Unsaturated lipid matrices protect plant sterols from degradation during heating treatment.


The interest in plant sterols enriched foods has recently enhanced due to their healthy properties. The influence of the unsaturation degree of different fatty acids methyl esters (FAME: stearate, oleate, linoletate and linolenate) on a mixture of three plant sterols (PS: campesterol, stigmasterol and β-sitosterol) was evaluated at 180 °C for up to 180 min. Sterols degraded slower in the presence of unsaturated FAME. Both PS and FAME degradation fit a first order kinetic model (R(2)>0.9). Maximum oxysterols concentrations were achieved at 20 min in neat PS and 120 min in lipid mixtures and this maximum amount decreased with increasing their unsaturation degree. In conclusion, the presence of FAME delayed PS degradation and postponed oxysterols formation. This protective effect was further promoted by increasing the unsaturation degree of FAME. This evidence could help industries to optimize the formulation of sterol-enriched products, so that they could maintain their healthy properties during cooking or processing.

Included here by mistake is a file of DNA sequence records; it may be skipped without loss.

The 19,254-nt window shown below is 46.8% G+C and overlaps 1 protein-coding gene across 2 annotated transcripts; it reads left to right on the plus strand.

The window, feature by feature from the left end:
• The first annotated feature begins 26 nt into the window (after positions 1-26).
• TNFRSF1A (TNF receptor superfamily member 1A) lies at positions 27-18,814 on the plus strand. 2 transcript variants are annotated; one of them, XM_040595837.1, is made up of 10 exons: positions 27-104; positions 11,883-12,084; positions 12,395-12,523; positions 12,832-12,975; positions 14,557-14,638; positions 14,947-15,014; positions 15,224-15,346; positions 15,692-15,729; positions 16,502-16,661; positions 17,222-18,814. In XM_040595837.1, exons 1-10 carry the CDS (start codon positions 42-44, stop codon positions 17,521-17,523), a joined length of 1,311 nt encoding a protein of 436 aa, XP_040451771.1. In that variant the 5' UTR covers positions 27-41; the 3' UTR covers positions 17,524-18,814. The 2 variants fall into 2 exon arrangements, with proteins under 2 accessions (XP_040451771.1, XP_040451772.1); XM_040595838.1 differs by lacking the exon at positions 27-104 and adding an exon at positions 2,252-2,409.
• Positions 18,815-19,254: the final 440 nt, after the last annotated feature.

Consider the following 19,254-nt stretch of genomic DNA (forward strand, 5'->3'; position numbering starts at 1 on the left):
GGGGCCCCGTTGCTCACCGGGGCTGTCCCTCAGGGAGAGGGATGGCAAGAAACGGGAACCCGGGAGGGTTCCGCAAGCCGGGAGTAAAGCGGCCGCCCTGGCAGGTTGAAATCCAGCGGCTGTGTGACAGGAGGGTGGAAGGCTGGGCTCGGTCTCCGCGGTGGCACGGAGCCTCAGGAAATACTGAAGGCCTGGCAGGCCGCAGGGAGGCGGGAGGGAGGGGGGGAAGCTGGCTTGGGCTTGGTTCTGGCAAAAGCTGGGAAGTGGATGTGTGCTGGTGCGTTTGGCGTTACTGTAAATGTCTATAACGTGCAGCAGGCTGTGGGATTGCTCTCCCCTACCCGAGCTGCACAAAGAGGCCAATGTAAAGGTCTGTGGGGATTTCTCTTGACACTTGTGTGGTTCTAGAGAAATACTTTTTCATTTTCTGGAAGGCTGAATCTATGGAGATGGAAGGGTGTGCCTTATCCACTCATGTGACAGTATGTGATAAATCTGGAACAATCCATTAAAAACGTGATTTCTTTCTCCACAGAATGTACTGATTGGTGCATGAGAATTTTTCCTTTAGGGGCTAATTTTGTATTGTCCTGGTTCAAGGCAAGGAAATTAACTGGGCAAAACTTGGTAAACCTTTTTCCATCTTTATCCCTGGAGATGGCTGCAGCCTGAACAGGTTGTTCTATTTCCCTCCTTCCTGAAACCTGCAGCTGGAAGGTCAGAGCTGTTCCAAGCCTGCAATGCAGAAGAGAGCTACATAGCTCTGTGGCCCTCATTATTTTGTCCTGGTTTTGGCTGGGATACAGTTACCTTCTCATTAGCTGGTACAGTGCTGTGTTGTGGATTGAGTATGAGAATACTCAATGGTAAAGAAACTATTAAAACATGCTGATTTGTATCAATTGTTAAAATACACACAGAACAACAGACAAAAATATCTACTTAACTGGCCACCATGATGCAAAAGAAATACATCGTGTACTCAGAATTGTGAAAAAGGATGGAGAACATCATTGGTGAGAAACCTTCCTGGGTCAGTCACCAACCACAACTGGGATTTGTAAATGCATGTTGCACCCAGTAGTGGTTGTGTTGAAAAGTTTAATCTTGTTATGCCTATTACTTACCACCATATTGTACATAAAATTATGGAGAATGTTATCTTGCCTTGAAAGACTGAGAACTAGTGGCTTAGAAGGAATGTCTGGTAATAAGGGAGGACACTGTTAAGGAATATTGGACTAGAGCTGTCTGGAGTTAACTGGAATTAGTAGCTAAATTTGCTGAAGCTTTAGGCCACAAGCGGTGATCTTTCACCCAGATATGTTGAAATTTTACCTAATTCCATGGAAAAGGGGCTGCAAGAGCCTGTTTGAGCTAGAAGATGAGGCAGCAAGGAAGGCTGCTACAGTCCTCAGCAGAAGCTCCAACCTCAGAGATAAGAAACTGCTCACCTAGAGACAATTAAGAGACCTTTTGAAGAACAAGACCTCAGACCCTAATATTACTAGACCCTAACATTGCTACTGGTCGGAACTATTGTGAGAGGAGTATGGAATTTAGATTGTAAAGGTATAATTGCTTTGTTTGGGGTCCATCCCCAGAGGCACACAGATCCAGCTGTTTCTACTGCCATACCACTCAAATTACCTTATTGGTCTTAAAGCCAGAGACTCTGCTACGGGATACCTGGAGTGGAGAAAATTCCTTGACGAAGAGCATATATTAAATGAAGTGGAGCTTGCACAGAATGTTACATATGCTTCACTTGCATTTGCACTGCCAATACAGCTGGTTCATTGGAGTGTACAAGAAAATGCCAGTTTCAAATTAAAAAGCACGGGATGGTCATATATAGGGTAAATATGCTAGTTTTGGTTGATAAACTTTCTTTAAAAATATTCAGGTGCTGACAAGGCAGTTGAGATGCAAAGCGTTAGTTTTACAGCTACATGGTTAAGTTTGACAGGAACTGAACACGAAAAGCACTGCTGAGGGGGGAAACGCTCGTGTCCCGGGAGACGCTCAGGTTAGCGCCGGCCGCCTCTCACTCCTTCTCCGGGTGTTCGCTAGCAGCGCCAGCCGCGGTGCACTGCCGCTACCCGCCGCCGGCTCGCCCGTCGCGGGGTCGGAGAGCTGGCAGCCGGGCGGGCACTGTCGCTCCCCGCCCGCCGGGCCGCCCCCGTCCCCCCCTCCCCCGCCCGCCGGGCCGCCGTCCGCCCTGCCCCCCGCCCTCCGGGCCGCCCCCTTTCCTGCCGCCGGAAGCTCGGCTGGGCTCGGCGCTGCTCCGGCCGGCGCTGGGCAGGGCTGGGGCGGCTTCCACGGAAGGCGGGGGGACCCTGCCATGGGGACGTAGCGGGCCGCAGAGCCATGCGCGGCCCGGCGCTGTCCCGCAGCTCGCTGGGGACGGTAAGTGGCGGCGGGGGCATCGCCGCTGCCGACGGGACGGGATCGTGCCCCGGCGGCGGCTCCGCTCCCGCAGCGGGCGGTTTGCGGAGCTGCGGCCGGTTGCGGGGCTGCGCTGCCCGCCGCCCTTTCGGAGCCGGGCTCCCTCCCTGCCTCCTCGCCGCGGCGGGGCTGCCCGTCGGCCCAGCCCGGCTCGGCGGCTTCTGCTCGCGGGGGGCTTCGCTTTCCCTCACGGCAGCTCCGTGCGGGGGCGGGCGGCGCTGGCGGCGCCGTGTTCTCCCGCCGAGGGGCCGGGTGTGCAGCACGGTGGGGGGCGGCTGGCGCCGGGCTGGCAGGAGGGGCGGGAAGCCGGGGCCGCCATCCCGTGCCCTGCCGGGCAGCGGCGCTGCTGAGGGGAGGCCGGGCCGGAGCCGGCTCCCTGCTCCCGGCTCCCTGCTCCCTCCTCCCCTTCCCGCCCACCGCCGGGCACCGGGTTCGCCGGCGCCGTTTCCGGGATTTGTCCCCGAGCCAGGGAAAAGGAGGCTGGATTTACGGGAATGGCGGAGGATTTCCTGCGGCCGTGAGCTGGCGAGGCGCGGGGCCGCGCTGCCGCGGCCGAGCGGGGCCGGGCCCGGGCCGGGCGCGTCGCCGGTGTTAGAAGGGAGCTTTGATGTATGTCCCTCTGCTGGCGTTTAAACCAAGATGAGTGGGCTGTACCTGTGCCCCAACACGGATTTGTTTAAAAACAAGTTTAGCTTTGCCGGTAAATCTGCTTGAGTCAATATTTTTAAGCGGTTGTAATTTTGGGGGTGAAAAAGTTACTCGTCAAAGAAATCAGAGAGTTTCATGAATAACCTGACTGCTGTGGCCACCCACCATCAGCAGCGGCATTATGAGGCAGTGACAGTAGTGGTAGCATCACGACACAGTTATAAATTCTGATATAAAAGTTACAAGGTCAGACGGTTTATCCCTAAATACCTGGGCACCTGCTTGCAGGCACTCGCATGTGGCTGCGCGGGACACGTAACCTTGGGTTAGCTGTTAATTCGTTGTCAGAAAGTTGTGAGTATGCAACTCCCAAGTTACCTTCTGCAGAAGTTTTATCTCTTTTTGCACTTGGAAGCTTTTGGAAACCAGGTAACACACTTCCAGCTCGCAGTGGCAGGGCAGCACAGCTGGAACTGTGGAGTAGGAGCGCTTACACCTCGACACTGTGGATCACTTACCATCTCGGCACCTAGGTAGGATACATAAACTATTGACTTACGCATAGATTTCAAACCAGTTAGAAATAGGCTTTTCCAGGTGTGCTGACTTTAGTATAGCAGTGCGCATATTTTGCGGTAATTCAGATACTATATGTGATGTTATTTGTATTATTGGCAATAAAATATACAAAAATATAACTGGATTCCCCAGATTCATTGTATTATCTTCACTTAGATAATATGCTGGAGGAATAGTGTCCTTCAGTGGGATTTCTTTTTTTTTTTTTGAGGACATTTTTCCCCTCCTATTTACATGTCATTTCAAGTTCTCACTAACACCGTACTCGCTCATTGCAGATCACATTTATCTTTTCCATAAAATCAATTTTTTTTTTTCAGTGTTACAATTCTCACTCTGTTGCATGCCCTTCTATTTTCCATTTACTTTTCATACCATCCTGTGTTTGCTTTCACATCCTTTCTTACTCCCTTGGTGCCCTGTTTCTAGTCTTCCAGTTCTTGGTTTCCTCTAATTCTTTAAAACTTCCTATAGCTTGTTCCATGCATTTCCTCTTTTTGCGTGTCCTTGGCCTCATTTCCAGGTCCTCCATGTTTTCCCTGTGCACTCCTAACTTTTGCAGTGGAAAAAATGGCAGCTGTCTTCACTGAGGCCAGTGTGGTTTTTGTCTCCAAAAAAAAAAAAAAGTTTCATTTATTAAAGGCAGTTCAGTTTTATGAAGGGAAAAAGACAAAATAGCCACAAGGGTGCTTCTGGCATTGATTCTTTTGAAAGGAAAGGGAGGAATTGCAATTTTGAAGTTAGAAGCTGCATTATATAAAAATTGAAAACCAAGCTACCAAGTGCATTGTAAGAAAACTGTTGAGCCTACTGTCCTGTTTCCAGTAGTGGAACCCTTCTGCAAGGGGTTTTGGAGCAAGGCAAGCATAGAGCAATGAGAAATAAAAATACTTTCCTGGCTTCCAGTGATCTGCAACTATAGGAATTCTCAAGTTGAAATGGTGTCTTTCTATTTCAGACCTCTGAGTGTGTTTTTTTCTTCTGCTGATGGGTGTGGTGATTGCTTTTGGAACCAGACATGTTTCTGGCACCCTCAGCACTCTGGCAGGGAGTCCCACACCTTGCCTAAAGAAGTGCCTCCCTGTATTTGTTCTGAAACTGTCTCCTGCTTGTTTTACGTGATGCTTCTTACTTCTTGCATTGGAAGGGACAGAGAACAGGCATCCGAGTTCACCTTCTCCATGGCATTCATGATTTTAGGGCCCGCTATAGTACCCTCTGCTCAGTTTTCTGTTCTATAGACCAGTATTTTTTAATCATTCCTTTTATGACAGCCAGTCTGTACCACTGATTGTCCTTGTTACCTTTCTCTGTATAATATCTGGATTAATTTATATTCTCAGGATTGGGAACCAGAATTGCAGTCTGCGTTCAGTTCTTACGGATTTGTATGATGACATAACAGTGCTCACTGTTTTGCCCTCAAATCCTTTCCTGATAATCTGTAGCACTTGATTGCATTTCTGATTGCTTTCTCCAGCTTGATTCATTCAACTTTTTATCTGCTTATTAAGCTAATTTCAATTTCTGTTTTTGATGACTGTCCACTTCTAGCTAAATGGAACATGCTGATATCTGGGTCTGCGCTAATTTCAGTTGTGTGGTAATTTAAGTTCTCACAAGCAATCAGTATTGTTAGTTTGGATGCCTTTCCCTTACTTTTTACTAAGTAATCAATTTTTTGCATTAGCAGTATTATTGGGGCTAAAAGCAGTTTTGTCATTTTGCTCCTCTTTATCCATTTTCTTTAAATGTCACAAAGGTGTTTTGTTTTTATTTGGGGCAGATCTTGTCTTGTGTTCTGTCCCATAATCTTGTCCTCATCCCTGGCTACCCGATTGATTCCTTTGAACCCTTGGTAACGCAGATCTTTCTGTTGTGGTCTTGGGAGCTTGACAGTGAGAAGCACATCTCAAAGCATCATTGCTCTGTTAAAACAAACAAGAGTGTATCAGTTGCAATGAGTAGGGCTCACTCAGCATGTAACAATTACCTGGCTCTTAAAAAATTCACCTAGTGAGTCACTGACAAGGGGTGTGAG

DOI: 10.1016/j.foodchem.2015.09.074

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@article{Barriuso2016UnsaturatedLM, title={Unsaturated lipid matrices protect plant sterols from degradation during heating treatment.}, author={Blanca Barriuso and Iciar Astiasar{\'a}n and Diana Ansorena}, journal={Food chemistry}, year={2016}, volume={196}, pages={451-8} }